SOCHI, Russia, Feb. 23 (UPI) -- The 22nd Winter Olympics ended in Sochi, Russia, with the home team finishing on top and Canada winning its third hockey gold medal in the last four Games.
More athletes competed for more medals than ever before in a Winter Olympics, which brought a typical share of successes and disappointments to a wide ranging group of competitors.
A fresh-faced, 17-year-old figure skater from Russia, for instance, won the first ladies figure skating gold medal for her country. And 43-year-old Teemu Selanne, a grizzled veteran of six Olympics, took home a bronze medal after scoring twice for Finland in the third-place hockey game against the United States.
It all ended with three medal events Sunday and Russian athletes won two of them.
Alexander Legkov led a sweep of the medals in the always brutal 50-kilometer cross-country race, in which the top four finishers were separated by a second, and Alexander Zubkov drove the Russians to a victory in the four-man bobsled for the first time in the history of the Games.
During the final two days of the Olympics, the Russians piled up four gold medals and seven medals overall. That gave them 13 golds and 33 total medals, both records for the Russians and the most anybody else could produce in the first Winter Olympics ever held in this country.
The other gold medal awarded on the closing day went to the Canadians, who with Carey Price in goal recorded a 3-0 victory over Sweden.
Price played in two of the three group games and was in the net for all three of the contests in the knockout round. He stopped 103-of-106 shots during those five appearances and recorded shutouts in the last two. His shutout streak had reached 164 minutes, 19 seconds by the time the final horn sounded in the gold medal game.
Canada has won the Olympic hockey tournament eight times, but the three recent victories have come after a 50-year gold medal drought in the sport.
Although the Russians could celebrate leading the medal chart at their home Olympics, they had a huge assist in their medal gathering from two athletes who until recent years were citizens of other nations. Victor Anh, who had won four short-track skating medals for South Korea in 2008, won four more for Russia at the Sochi Games. Three of them were gold.
And American-born Vic Wild, who married a Russian three years ago and became a citizen of her country, added two gold medals for the home side in snowboarding.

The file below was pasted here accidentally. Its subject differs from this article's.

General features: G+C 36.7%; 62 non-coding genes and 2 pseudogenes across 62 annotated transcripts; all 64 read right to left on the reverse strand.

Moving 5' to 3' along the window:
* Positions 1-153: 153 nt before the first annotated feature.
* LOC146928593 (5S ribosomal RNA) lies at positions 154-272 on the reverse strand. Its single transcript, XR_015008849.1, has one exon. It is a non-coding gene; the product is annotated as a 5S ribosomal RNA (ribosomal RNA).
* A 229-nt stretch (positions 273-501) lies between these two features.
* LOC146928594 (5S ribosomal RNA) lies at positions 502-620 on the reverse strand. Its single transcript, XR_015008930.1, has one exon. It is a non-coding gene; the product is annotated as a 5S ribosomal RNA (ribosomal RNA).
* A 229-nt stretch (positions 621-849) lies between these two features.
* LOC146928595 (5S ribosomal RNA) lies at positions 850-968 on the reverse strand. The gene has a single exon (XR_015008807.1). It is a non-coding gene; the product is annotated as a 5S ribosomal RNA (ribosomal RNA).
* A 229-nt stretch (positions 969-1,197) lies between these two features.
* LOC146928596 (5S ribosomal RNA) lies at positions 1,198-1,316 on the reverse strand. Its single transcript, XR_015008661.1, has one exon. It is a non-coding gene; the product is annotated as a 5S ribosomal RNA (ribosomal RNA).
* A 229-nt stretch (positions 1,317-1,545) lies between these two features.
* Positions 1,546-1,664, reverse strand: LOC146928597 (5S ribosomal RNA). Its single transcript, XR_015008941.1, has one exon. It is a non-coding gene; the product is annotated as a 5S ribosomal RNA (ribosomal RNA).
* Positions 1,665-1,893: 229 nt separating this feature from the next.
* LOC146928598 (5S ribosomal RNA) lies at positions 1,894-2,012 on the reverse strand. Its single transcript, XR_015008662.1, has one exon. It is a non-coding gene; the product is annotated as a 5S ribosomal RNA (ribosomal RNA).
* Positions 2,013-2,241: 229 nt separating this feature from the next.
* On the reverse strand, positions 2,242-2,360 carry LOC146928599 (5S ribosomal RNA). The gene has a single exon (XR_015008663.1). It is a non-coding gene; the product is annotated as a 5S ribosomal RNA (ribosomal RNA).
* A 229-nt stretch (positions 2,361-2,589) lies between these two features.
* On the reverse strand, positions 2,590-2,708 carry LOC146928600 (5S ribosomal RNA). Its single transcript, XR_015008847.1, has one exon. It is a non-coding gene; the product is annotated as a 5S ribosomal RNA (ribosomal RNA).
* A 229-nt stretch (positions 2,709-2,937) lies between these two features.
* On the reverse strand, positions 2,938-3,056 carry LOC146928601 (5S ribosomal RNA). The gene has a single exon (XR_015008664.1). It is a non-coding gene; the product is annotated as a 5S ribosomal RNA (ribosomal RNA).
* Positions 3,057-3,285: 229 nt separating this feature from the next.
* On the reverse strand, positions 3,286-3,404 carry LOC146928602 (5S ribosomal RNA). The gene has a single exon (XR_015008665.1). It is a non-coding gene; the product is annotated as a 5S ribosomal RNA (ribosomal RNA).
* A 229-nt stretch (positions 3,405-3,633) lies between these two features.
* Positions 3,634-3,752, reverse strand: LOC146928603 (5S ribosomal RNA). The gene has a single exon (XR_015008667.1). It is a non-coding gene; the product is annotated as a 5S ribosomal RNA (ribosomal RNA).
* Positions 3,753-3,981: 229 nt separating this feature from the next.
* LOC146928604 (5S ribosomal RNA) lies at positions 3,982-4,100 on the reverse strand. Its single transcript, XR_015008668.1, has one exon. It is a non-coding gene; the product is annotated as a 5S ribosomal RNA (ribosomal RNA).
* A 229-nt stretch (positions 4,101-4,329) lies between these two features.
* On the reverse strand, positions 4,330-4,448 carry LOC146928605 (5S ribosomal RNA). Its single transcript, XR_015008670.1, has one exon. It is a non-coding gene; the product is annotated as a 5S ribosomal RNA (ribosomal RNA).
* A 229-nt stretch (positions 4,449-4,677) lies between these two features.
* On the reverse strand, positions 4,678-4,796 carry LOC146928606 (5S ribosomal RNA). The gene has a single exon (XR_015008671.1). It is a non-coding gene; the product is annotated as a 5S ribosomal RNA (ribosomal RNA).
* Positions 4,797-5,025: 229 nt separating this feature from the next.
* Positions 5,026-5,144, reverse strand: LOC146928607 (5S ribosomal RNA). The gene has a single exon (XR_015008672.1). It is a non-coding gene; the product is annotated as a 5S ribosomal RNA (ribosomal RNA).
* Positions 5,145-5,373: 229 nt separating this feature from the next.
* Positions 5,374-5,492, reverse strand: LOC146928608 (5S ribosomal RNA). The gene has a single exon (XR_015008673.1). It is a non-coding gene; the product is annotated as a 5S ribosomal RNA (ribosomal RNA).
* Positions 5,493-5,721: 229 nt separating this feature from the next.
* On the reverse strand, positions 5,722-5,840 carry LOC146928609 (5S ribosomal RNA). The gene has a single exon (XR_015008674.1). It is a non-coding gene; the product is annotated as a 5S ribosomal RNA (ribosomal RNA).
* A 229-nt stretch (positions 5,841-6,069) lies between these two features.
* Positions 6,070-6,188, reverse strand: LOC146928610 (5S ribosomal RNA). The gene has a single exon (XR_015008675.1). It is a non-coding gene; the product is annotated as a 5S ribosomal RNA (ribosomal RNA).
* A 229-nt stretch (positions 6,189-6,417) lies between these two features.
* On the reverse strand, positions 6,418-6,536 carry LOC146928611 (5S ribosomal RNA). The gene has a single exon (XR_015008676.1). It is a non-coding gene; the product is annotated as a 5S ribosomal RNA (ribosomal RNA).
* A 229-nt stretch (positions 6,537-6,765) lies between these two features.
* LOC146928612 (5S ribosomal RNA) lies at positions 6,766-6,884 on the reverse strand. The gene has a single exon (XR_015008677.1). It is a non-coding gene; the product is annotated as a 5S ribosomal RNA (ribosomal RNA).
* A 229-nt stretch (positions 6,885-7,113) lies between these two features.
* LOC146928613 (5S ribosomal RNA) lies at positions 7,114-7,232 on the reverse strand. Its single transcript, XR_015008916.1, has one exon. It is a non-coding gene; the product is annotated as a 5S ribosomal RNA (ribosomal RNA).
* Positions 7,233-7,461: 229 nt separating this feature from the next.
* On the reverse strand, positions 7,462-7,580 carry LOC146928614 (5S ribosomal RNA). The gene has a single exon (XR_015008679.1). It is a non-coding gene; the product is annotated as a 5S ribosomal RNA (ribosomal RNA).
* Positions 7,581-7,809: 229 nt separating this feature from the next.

Despite the medal haul at these Games, Russia came up short of the all-time records for both golds and overall medals. Both of those marks -- 14 golds for Canada and 37 medals overall for the United States -- were set four years ago in Vancouver.
The United States came up well short of its Vancouver total, finishing with 28 in Sochi, but still finished second to the Russians. Norway's 11 gold medals were second best in that category.
Twenty-six countries finished with at least one medal at the 2014 Olympics, tying the record in that department. The only country to win a medal this year that did not four years ago was Ukraine. The only nation that failed to win one in Sochi after doing so in Vancouver was Estonia.
Despite massive concerns about terrorism prior to the Games, the competitions were disrupted only by the brief intrusion of fog.
There were five failed drug tests reported, not an unusually high number for any Olympics, and none of them involved medal winners.
And even though there was the occasional official protest filed concerning how a competition finished, none of them were upheld.
The last one, involving the suits worn by the three Frenchmen who swept the medals in the ski cross race, was rejected by the Court of Arbitration for Sport on Sunday.
Multiple countries had complained that the French suits provided an "aerodynamic effect" after members of the support staff had changed the shaping of the lower pants legs.
The International Ski Federation, which governs the various Olympic skiing competitions, told the arbitration court that the protest had not been filed soon enough after the race for it to be considered, so it was thrown out.
Although the biggest Russian gold medal success came from the transplanted South Korean and American, there was also major breakthroughs in figure skating and bobsled.
Russia won three golds in figure skating, one of them from 17-year-old Adelina Sotnikova. Despite Russia's long history of quality figure skaters, she was the first from her country to win the ladies gold medal.
And not only did Zubkov won the first four-man bobsled gold ever for Russia, he was only the fifth driver to win both the two-man and four-man competitions in the same Olympics.